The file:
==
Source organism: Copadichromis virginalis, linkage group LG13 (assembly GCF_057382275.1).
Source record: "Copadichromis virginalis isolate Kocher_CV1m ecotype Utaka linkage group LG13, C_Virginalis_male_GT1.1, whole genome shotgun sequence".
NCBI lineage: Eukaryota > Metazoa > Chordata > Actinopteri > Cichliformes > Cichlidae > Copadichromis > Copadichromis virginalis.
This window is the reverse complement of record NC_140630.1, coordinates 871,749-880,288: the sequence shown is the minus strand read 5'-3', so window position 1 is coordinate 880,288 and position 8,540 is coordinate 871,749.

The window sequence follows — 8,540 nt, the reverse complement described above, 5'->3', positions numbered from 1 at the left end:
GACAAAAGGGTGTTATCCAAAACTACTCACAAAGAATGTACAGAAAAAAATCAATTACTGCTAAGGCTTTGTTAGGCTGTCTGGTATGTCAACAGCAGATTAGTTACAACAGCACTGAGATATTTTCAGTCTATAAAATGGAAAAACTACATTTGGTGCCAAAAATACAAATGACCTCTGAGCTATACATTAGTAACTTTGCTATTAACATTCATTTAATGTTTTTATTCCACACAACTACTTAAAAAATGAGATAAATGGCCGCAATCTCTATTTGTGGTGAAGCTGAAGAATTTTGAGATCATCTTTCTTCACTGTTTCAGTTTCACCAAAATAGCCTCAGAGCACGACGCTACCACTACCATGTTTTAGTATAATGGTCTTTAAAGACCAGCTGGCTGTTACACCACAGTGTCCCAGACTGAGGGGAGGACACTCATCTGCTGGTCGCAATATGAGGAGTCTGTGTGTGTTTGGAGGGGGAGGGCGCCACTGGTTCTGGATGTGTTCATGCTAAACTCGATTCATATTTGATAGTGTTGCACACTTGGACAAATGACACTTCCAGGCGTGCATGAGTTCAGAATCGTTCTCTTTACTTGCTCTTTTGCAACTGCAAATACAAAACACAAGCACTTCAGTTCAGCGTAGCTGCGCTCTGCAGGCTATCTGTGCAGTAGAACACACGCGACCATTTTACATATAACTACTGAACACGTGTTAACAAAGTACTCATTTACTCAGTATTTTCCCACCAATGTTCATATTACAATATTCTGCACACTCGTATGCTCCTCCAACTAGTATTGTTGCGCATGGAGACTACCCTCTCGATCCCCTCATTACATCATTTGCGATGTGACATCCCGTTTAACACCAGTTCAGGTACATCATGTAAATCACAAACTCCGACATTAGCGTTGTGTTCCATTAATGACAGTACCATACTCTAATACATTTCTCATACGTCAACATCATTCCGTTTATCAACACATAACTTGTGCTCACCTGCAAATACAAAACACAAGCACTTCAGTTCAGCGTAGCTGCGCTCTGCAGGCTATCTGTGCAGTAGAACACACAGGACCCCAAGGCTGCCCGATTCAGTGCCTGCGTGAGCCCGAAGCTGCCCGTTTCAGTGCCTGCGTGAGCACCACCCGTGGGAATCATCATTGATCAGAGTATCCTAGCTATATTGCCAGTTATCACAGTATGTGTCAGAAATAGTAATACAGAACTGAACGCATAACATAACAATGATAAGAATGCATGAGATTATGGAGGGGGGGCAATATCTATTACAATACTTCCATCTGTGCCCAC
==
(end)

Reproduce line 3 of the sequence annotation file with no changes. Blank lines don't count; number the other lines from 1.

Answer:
NCBI lineage: Eukaryota > Metazoa > Chordata > Actinopteri > Cichliformes > Cichlidae > Copadichromis > Copadichromis virginalis.